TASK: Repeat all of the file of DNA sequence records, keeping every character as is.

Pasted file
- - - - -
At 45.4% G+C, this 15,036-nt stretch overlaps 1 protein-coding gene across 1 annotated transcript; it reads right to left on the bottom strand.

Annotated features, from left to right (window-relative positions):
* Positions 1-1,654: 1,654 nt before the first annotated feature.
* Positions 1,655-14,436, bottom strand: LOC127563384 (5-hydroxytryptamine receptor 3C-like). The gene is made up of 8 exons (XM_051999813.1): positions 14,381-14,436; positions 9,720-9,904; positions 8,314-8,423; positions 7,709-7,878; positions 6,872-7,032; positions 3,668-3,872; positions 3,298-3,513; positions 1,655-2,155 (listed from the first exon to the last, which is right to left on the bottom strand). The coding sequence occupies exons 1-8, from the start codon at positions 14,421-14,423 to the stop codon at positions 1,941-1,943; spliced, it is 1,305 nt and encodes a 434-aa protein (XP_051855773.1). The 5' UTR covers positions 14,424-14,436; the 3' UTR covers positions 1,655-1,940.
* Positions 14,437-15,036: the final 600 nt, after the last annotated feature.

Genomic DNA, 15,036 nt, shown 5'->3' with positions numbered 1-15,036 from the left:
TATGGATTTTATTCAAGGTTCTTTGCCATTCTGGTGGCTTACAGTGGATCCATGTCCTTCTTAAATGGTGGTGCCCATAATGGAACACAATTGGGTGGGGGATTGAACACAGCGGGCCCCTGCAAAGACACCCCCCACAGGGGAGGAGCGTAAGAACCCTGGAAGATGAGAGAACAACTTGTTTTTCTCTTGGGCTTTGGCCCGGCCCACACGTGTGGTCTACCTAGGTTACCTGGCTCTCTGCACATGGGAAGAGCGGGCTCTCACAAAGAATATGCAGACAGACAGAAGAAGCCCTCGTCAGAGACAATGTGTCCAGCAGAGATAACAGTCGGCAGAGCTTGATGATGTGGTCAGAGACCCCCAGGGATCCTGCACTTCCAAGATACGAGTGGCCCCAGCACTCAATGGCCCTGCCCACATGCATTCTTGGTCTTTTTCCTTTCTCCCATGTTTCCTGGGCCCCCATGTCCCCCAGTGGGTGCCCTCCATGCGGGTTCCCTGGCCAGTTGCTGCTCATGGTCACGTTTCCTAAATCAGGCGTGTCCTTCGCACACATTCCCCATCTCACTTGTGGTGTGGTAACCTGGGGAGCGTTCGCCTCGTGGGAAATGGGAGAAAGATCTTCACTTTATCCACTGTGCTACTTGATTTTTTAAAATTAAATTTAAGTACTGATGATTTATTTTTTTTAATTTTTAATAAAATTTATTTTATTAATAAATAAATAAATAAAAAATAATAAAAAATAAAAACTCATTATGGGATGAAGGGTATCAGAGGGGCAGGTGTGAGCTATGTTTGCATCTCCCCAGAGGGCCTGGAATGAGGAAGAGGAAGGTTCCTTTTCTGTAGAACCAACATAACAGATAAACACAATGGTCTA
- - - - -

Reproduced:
At 45.4% G+C, this 15,036-nt stretch overlaps 1 protein-coding gene across 1 annotated transcript; it reads right to left on the bottom strand.

Annotated features, from left to right (window-relative positions):
* Positions 1-1,654: 1,654 nt before the first annotated feature.
* Positions 1,655-14,436, bottom strand: LOC127563384 (5-hydroxytryptamine receptor 3C-like). The gene is made up of 8 exons (XM_051999813.1): positions 14,381-14,436; positions 9,720-9,904; positions 8,314-8,423; positions 7,709-7,878; positions 6,872-7,032; positions 3,668-3,872; positions 3,298-3,513; positions 1,655-2,155 (listed from the first exon to the last, which is right to left on the bottom strand). The coding sequence occupies exons 1-8, from the start codon at positions 14,421-14,423 to the stop codon at positions 1,941-1,943; spliced, it is 1,305 nt and encodes a 434-aa protein (XP_051855773.1). The 5' UTR covers positions 14,424-14,436; the 3' UTR covers positions 1,655-1,940.
* Positions 14,437-15,036: the final 600 nt, after the last annotated feature.

Genomic DNA, 15,036 nt, shown 5'->3' with positions numbered 1-15,036 from the left:
TATGGATTTTATTCAAGGTTCTTTGCCATTCTGGTGGCTTACAGTGGATCCATGTCCTTCTTAAATGGTGGTGCCCATAATGGAACACAATTGGGTGGGGGATTGAACACAGCGGGCCCCTGCAAAGACACCCCCCACAGGGGAGGAGCGTAAGAACCCTGGAAGATGAGAGAACAACTTGTTTTTCTCTTGGGCTTTGGCCCGGCCCACACGTGTGGTCTACCTAGGTTACCTGGCTCTCTGCACATGGGAAGAGCGGGCTCTCACAAAGAATATGCAGACAGACAGAAGAAGCCCTCGTCAGAGACAATGTGTCCAGCAGAGATAACAGTCGGCAGAGCTTGATGATGTGGTCAGAGACCCCCAGGGATCCTGCACTTCCAAGATACGAGTGGCCCCAGCACTCAATGGCCCTGCCCACATGCATTCTTGGTCTTTTTCCTTTCTCCCATGTTTCCTGGGCCCCCATGTCCCCCAGTGGGTGCCCTCCATGCGGGTTCCCTGGCCAGTTGCTGCTCATGGTCACGTTTCCTAAATCAGGCGTGTCCTTCGCACACATTCCCCATCTCACTTGTGGTGTGGTAACCTGGGGAGCGTTCGCCTCGTGGGAAATGGGAGAAAGATCTTCACTTTATCCACTGTGCTACTTGATTTTTTAAAATTAAATTTAAGTACTGATGATTTATTTTTTTTAATTTTTAATAAAATTTATTTTATTAATAAATAAATAAATAAAAAATAATAAAAAATAAAAACTCATTATGGGATGAAGGGTATCAGAGGGGCAGGTGTGAGCTATGTTTGCATCTCCCCAGAGGGCCTGGAATGAGGAAGAGGAAGGTTCCTTTTCTGTAGAACCAACATAACAGATAAACACAATGGTCTA